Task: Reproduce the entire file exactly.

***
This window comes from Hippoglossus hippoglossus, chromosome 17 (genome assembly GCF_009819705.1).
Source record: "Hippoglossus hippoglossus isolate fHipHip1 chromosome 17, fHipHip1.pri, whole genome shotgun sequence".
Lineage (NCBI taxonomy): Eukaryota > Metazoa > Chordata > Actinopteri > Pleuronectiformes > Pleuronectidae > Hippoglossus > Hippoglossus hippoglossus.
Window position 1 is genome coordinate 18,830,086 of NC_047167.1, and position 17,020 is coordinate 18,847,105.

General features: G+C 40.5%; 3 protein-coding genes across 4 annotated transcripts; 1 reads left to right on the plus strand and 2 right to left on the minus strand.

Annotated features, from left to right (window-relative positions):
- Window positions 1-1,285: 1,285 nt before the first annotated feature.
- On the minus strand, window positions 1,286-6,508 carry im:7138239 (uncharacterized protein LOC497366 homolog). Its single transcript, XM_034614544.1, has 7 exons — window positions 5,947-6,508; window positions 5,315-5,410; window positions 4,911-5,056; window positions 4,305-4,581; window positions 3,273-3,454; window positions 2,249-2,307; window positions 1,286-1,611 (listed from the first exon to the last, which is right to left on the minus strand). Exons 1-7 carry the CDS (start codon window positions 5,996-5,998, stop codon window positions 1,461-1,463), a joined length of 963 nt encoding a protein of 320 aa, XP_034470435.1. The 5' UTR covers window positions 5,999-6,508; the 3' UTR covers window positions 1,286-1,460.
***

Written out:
This window comes from Hippoglossus hippoglossus, chromosome 17 (genome assembly GCF_009819705.1).
Source record: "Hippoglossus hippoglossus isolate fHipHip1 chromosome 17, fHipHip1.pri, whole genome shotgun sequence".
Lineage (NCBI taxonomy): Eukaryota > Metazoa > Chordata > Actinopteri > Pleuronectiformes > Pleuronectidae > Hippoglossus > Hippoglossus hippoglossus.
Window position 1 is genome coordinate 18,830,086 of NC_047167.1, and position 17,020 is coordinate 18,847,105.

General features: G+C 40.5%; 3 protein-coding genes across 4 annotated transcripts; 1 reads left to right on the plus strand and 2 right to left on the minus strand.

Annotated features, from left to right (window-relative positions):
- Window positions 1-1,285: 1,285 nt before the first annotated feature.
- On the minus strand, window positions 1,286-6,508 carry im:7138239 (uncharacterized protein LOC497366 homolog). Its single transcript, XM_034614544.1, has 7 exons — window positions 5,947-6,508; window positions 5,315-5,410; window positions 4,911-5,056; window positions 4,305-4,581; window positions 3,273-3,454; window positions 2,249-2,307; window positions 1,286-1,611 (listed from the first exon to the last, which is right to left on the minus strand). Exons 1-7 carry the CDS (start codon window positions 5,996-5,998, stop codon window positions 1,461-1,463), a joined length of 963 nt encoding a protein of 320 aa, XP_034470435.1. The 5' UTR covers window positions 5,999-6,508; the 3' UTR covers window positions 1,286-1,460.